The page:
Getting out and about with a baby: Helly holding Ev down a slide

Top 5 tips for being out and about with your baby

When Ev was a month old we took him for a ‘day out’ for Westy’s Birthday. I say ‘day out’ because actually, despite prepping the prep, by the time left the house it was gone lunchtime. I cried for about half an hour of our forty-five minute journey, lamenting our inability to leave first thing as planned. Worrying about Ev crying in public. Feeling guilty that I was ruining Westy’s Birthday by being such a hot mess.

We’d opted for a National Trust property that offered a shuttle bus from the cafe and shop area to the main house. I surveyed the small grey vehicle that was gradually filling with people and decided I was not going to risk being confined in such a small space with a potentially noisy baby. So we enjoyed the lovely picturesque walk to the house. 

By the time we arrived at the house, Ev was starting to voice the odd murmur of discontent. His feed wasn’t due. His nappy didn’t need changing. He was probably just tired. So we gaily attempted to enter the house with him nicely snuggled in his pram. Only, prams weren’t permitted in the house. We probably should have just decided to skip the house at that point. Instead, I picked Ev up, snuggled him in a blanket, and left the pram outside. 

I don’t know if it was the change in light from the bright winter sunshine to the dark interior of the house. Or the musty old wood fire smell that clung to the walls. But something really offended Ev, and he was not going to be polite about it. He wailed, and no bouncing or cooing could coax him out of his despair. 

It was then, as I started to get a sweat on and look for the nearest exit, that the ‘helpful’ unsolicited comments started: “Oh, you poor thing, you’re hungry aren’t you?”; “Look, he’s probably cold!”; “Do you think you should feed him?”. Each well-meaning remark felt like a dig at my ability to mother my child. I hot footed it out, burst into tears and could only be won round by Westy bribing me with me a cup of tea and a very large slice of cake in the cafe.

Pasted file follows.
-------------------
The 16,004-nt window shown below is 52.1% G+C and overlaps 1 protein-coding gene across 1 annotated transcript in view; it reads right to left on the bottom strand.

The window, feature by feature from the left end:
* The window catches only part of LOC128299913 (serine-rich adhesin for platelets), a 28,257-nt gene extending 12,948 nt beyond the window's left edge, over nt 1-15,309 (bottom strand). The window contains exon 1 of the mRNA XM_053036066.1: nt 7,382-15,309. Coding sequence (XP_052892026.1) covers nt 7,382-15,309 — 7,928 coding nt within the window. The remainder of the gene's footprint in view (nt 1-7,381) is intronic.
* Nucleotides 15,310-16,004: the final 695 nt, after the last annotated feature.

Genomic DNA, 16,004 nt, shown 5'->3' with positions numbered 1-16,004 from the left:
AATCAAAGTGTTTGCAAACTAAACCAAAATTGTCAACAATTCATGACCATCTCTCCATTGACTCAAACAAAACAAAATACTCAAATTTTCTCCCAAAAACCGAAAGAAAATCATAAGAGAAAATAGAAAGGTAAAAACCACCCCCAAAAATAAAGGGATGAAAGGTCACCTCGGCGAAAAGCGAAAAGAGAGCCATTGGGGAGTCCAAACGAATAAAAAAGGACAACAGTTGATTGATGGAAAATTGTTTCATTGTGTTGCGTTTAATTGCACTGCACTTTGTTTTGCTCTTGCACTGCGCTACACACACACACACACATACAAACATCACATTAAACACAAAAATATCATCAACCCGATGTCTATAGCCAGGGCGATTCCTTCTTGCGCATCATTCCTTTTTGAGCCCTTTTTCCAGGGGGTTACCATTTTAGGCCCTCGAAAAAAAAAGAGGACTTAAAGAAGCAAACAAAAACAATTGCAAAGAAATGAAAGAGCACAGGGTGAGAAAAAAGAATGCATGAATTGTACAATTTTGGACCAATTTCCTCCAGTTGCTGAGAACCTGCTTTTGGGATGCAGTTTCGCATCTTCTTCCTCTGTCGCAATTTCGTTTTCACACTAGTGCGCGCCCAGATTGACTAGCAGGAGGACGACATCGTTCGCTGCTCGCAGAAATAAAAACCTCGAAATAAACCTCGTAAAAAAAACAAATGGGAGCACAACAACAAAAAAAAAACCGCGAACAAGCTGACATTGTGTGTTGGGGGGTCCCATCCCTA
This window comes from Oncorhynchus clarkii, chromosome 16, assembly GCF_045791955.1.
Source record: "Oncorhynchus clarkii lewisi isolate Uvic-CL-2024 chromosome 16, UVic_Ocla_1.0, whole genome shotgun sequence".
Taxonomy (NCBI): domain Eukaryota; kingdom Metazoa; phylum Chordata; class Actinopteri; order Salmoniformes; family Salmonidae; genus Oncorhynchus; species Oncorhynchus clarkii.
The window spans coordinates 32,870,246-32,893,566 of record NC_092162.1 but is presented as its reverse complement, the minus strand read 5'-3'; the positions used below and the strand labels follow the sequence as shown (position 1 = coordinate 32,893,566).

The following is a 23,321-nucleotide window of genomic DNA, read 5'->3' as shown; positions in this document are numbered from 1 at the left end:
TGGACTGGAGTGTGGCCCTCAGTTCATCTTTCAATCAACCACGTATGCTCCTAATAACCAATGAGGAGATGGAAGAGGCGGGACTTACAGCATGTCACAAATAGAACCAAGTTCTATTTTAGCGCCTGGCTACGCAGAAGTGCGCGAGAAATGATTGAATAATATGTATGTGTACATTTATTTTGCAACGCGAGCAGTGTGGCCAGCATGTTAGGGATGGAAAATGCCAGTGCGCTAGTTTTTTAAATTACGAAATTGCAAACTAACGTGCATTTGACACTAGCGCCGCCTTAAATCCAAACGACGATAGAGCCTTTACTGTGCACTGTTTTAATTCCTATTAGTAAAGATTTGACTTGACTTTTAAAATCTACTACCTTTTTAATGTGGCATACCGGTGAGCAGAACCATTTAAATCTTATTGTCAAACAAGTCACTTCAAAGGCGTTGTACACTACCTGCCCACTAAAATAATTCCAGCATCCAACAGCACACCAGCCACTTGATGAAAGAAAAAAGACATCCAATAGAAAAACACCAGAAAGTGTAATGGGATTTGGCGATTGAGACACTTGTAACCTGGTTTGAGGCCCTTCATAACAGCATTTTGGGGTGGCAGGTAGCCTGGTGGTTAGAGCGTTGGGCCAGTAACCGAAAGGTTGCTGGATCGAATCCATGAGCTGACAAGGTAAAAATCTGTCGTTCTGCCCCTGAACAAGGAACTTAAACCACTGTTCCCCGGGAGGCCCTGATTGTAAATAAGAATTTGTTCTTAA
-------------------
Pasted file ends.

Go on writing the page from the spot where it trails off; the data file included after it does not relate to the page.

The fact is, as a new parent you’re often exhausted and overwhelmed. But if you’re like me, you also want to be living a life outside your living room. Getting out and about with your baby can feel like mission impossible, but I survived outings in the early-days with Ev and Harmie using my tips below.

TOP 5 TIPS FOR BEING OUT AND ABOUT WITH A BABY:

  1. All babies cry. Most parents will remember when they too were carrying around a ticking time bomb of a little human. They’ll try and make eye contact with you so you know we’ve been there and you’re not on your own. Your baby always sounds louder to you than to everyone else. 
  2. There will always be someone (possibly more than just the one) who feels the need to ‘suggest’ what is wrong with your baby and offer helpful advice: what you should be doing; how you should be doing it. These people mean well, but don’t assume that their need to offer advice is a reflection of your ability as a parent. Simply nod and smile and remember you’re the one that matters here. You know best what your baby needs.
  3. Build up outings gradually. Start off by going to familiar places for a quick catch up over a coffee, or by popping to the shops. Don’t be afraid to ask for someone to tag along and support you. It’s simply a case of building up your confidence and every outing is an experience for your baby; they’re not going to complain that you’ve opted for a quick stroll around the park rather than a walk around a landscaped garden.
  4. When arriving somewhere new, suss out the locations of changing and feeding areas. It’s much easier to get your bearings when there’s no pressure on you to do so. By having a quick scout about when you arrive you’ll feel more confident that you know where you can escape to if needs be, and your baby will sense you’re calm too.
  5. Have confidence in yourself. You’re the one that soothes your baby. You’re the one who makes them feel secure and loved. Together you’re a team. You’ve got this!

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